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THE ENTERPRISE SECURITY SUPERSITE. UPDATED 5 MINUTES AGO.
You are here: Home / Data Security / Android Exploit Released in the Wild
Google Android Stagefright Exploit Released in the Wild
Google Android Stagefright Exploit Released in the Wild
By Jef Cozza / Enterprise Security Today Like this on Facebook Tweet this Link thison Linkedin Link this on Google Plus
PUBLISHED:
SEPTEMBER
11
2015
An exploit that lets hackers execute code remotely on Android devices using only the victims' phone numbers has been released in the wild so that security teams, administrators, and penetration testers can test whether or not systems remain vulnerable. Zimperium Mobile Security, a digital security company focusing on mobile enterprise devices, released the Python script it developed to exploit the vulnerability in mobile phones.

Known as Stagefright, the vulnerability, which Zimperium first discovered in April, allows attackers to gain control of an Android device via a specially crafted media file delivered via MMS. By gaining remote code execution privileges, an attacker can delete the original MMS used to gain control of the device, leaving the victim completely unaware of the hack.

Massive Interest from Developers

Zimperium had already released much of its research into the vulnerability. After initially reporting the problem to Google in April and May, the company announced in July that it would be publishing the exploit it had developed at the Black Hat USA convention in August. Slides from a presentation given by Joshua Drake, Zimperium’s VP of platform research and exploitation, have already been released by the company on YouTube.

The company has also released its own Stagefright Detector app for Android, which can be used to determine if a device is vulnerable to an exploit using the libstagefright library. The company said it is also working with Google to integrate the app’s analytical logic into Android’s Compatibility Test Suite, which would ensure that the vulnerability would be fixed in all future Android devices before they shipped.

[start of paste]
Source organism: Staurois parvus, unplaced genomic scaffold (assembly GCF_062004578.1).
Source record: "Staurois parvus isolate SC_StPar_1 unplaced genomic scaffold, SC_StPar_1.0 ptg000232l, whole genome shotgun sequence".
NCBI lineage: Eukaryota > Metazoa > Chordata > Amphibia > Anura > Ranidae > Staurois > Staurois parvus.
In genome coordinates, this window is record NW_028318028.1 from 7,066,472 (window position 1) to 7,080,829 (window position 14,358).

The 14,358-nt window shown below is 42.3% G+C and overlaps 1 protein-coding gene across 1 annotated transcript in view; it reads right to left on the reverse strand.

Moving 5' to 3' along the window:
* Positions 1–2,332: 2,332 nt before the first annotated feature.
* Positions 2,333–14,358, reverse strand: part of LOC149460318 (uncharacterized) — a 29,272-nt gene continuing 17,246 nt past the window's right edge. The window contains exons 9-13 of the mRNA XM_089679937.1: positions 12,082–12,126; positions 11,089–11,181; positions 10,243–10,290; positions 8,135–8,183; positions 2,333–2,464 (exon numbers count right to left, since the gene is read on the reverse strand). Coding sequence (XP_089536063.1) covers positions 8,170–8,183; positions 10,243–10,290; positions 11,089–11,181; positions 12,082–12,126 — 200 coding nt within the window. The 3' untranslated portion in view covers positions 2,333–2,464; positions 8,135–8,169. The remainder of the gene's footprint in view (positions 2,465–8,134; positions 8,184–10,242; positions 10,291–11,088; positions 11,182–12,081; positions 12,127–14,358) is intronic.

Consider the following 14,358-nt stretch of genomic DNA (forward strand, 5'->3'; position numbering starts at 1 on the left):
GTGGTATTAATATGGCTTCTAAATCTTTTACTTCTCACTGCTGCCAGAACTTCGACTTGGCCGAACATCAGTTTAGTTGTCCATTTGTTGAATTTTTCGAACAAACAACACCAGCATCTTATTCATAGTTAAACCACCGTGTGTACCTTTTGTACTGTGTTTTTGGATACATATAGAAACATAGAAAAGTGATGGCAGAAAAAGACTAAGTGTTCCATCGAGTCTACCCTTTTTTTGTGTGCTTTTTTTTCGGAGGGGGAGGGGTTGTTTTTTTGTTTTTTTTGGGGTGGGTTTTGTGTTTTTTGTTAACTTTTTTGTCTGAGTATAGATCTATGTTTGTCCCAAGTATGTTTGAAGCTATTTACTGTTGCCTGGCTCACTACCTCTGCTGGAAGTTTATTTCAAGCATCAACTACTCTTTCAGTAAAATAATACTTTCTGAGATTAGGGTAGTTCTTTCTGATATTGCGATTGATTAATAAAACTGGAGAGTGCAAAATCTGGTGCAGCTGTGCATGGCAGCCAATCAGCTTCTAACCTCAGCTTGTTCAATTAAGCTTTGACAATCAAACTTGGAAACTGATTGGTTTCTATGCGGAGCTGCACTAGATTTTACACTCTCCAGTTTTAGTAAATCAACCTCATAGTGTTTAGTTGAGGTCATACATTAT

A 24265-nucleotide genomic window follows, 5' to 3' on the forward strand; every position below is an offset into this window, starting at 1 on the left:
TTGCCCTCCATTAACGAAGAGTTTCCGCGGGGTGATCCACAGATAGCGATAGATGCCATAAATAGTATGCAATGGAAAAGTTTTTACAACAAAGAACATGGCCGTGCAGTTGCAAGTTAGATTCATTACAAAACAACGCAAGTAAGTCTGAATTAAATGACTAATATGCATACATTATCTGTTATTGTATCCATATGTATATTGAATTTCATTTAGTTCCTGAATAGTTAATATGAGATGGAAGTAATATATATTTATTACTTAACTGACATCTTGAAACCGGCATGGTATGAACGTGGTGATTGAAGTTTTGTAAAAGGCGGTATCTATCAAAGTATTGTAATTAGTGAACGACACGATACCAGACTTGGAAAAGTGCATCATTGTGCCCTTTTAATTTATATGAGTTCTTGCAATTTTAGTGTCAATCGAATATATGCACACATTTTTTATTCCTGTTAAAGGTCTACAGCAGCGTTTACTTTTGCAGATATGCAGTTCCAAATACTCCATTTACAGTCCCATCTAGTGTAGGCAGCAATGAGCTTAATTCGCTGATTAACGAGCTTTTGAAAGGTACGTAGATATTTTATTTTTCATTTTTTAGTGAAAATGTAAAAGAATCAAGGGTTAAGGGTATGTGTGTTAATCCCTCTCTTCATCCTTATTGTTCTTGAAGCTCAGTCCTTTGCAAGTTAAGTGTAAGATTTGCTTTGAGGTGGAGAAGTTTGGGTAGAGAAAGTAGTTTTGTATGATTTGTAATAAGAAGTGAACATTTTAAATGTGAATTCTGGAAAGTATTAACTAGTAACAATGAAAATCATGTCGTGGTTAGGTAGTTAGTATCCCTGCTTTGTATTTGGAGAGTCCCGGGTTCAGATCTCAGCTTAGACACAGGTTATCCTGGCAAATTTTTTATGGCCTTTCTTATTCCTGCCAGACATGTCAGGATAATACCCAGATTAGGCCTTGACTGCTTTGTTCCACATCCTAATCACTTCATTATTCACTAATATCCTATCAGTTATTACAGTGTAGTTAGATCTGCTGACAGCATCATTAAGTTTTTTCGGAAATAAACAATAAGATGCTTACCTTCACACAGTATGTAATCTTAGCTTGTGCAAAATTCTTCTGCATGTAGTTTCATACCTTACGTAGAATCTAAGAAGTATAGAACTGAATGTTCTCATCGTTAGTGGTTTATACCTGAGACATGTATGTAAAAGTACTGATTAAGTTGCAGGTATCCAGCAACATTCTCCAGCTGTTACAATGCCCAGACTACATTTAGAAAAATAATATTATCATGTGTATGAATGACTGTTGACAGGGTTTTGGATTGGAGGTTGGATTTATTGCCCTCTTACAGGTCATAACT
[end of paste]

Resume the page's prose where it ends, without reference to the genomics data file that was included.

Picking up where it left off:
News of the Stagefright vulnerability generated a massive response from the developer community. “We expected other researchers to explore the vulnerabilities we disclosed and discover additional vulnerabilities in the Stagefright library over time,” the company said in a blog post. “That said, we did not expect the incredible level of response from the community. We applaud the efforts of myriad researchers that flocked to audit the Android code base and collectively discovered and reported numerous additional issues.”

Other Issues with Stagefright Library Remain

Google was also quick to respond, distributing new versions of Hangouts and Messenger to block automatic processing of multimedia files arriving via MMS. The upgrades do successfully prevent the unassisted remote exploitation vulnerability they had identified, according to Zimperium.

However, the company noted that the MMS attack vector was only the worst of more than 10 different ways the Android system could be attacked. Other vectors, such as browsers and instant messages, also process potentially malicious media using the Stagefright library. “With these other vectors still present, the importance of fixing issues within the code base remains very high,” Zimperium said.

Despite the potential severity, there are silver linings. The exploit is not generic, and has only been tested on a single Nexus device running Android 4.0.4. The vulnerability has been addressed in Android 5.0 and later. Nevertheless, Zimperium said that other researchers have been able to develop other exploits that take advantage of libstagefright against Android 5.0 running on an emulator.

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